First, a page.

A fresh breeze blows over Lough Swilly as I make my way down to Rathmullan beach. With the dunes on my left and the sea on my right, the beach extends off into the distance ending at a far away point. To have time to myself, as I walk over wet sands with the wind swirling around my head allows me to reflect, to plan, to ponder and to think about loved ones far away. Maybe its the wide open space, the salt air or the sound of lapping water that brings me back here every day.Togged out in raincoat and wellies, I sling my camera over my shoulder and hope maybe today to capture the intermittent sunlight as it reflects on the water. More often than not, I stoop to collect half buried shells that the tide has laid bare. Large, intact crustaceans seem to find themselves this far up the inlet, sometimes knotted in seaweed or filled with sand. I clean them in the sea water and tuck them away in my pockets. Out at sea, strings of oyster beds form straight lines in the water attracting screeching gulls from the nearby pier. There are fishing boats bobbing in the bay and an occasional fisherman adjusting his pots. At this time of year, though its quiet with just a few other walkers on Rathmullan beach.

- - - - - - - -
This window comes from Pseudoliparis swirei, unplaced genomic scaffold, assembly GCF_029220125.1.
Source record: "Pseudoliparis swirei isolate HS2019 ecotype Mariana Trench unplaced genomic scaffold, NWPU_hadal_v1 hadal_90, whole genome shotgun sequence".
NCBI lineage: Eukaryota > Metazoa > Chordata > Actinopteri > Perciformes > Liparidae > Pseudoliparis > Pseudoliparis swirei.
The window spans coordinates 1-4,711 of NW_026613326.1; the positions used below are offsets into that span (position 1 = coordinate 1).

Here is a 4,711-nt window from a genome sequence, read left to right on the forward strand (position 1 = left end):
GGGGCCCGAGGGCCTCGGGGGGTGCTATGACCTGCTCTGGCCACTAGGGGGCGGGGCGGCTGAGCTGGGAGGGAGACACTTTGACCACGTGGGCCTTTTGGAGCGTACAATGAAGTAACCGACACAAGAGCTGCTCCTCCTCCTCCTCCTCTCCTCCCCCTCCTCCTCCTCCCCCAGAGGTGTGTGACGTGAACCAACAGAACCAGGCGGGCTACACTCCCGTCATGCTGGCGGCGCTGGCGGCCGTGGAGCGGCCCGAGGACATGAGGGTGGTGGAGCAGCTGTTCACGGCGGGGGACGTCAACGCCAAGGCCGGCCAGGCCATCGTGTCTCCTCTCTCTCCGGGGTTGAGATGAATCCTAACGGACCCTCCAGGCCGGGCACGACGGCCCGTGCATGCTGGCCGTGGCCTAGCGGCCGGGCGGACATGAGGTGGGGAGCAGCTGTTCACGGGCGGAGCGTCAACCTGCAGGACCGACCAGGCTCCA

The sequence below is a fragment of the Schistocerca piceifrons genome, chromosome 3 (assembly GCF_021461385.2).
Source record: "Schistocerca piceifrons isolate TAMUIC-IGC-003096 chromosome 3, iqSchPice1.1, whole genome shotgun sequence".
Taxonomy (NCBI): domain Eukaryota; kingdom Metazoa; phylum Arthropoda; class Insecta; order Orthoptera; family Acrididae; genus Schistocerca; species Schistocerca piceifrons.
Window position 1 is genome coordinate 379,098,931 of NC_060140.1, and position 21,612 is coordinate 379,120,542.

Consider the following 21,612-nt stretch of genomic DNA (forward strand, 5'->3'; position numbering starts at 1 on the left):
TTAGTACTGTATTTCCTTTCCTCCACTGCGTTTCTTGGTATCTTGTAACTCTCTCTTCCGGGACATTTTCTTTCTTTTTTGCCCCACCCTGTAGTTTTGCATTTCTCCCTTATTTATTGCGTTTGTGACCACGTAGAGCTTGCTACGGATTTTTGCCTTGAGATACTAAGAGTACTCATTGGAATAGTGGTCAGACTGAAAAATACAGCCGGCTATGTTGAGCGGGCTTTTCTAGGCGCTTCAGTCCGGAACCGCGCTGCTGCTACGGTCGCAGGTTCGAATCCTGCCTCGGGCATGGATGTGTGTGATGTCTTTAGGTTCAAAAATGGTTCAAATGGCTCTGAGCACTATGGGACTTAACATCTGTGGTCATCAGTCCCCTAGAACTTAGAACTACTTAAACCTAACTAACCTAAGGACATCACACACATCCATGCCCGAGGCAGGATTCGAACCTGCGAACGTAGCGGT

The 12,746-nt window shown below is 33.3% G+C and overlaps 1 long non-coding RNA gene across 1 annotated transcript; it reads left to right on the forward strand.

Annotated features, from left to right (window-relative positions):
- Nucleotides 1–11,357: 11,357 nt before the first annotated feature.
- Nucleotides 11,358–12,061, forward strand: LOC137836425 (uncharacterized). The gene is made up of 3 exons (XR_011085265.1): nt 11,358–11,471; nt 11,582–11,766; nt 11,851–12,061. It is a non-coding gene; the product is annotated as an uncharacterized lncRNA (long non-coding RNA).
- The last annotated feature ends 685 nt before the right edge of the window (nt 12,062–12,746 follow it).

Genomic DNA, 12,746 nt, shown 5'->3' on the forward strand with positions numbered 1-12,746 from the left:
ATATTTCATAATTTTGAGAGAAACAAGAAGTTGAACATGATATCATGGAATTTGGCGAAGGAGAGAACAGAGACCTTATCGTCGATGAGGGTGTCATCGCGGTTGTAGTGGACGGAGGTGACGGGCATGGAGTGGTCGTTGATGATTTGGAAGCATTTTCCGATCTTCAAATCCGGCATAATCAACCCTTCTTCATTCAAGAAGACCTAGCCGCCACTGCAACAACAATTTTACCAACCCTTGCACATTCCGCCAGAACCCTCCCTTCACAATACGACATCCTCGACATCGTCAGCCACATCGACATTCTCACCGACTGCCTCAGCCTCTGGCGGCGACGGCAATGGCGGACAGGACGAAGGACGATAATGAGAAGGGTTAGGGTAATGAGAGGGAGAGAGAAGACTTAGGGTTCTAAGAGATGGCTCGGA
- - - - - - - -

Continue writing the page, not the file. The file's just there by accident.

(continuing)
Above me, clouds form and reform with scant shades of blue barely visible in the dense cover. As the unobstructed skyline is so immense, you can see changing weather systems from far away. This gives me enough time to pull up my hood and hunch my shoulders as grey rain sheets form on the outer headlands, past the town of Rathmullan. Time enough to turn back, to retrace my steps in the sand, as I make my way back along the coastline to the warmth of the house.